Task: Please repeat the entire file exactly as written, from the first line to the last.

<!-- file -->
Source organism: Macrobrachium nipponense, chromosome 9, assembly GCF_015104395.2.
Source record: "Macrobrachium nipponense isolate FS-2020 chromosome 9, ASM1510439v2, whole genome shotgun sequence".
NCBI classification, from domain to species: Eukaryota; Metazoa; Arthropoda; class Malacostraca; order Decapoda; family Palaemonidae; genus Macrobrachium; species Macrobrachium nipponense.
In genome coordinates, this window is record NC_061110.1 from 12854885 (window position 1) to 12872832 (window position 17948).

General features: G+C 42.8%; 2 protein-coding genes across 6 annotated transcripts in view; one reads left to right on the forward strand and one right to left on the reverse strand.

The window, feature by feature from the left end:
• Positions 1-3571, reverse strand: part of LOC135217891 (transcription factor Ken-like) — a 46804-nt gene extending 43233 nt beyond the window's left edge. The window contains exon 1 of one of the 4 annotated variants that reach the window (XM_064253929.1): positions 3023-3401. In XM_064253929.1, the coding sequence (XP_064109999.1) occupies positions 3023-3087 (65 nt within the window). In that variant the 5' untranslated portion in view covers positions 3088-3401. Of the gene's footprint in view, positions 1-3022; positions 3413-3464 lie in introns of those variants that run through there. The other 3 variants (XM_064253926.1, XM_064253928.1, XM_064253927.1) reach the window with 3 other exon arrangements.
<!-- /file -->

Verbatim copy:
Source organism: Macrobrachium nipponense, chromosome 9, assembly GCF_015104395.2.
Source record: "Macrobrachium nipponense isolate FS-2020 chromosome 9, ASM1510439v2, whole genome shotgun sequence".
NCBI classification, from domain to species: Eukaryota; Metazoa; Arthropoda; class Malacostraca; order Decapoda; family Palaemonidae; genus Macrobrachium; species Macrobrachium nipponense.
In genome coordinates, this window is record NC_061110.1 from 12854885 (window position 1) to 12872832 (window position 17948).

General features: G+C 42.8%; 2 protein-coding genes across 6 annotated transcripts in view; one reads left to right on the forward strand and one right to left on the reverse strand.

The window, feature by feature from the left end:
• Positions 1-3571, reverse strand: part of LOC135217891 (transcription factor Ken-like) — a 46804-nt gene extending 43233 nt beyond the window's left edge. The window contains exon 1 of one of the 4 annotated variants that reach the window (XM_064253929.1): positions 3023-3401. In XM_064253929.1, the coding sequence (XP_064109999.1) occupies positions 3023-3087 (65 nt within the window). In that variant the 5' untranslated portion in view covers positions 3088-3401. Of the gene's footprint in view, positions 1-3022; positions 3413-3464 lie in introns of those variants that run through there. The other 3 variants (XM_064253926.1, XM_064253928.1, XM_064253927.1) reach the window with 3 other exon arrangements.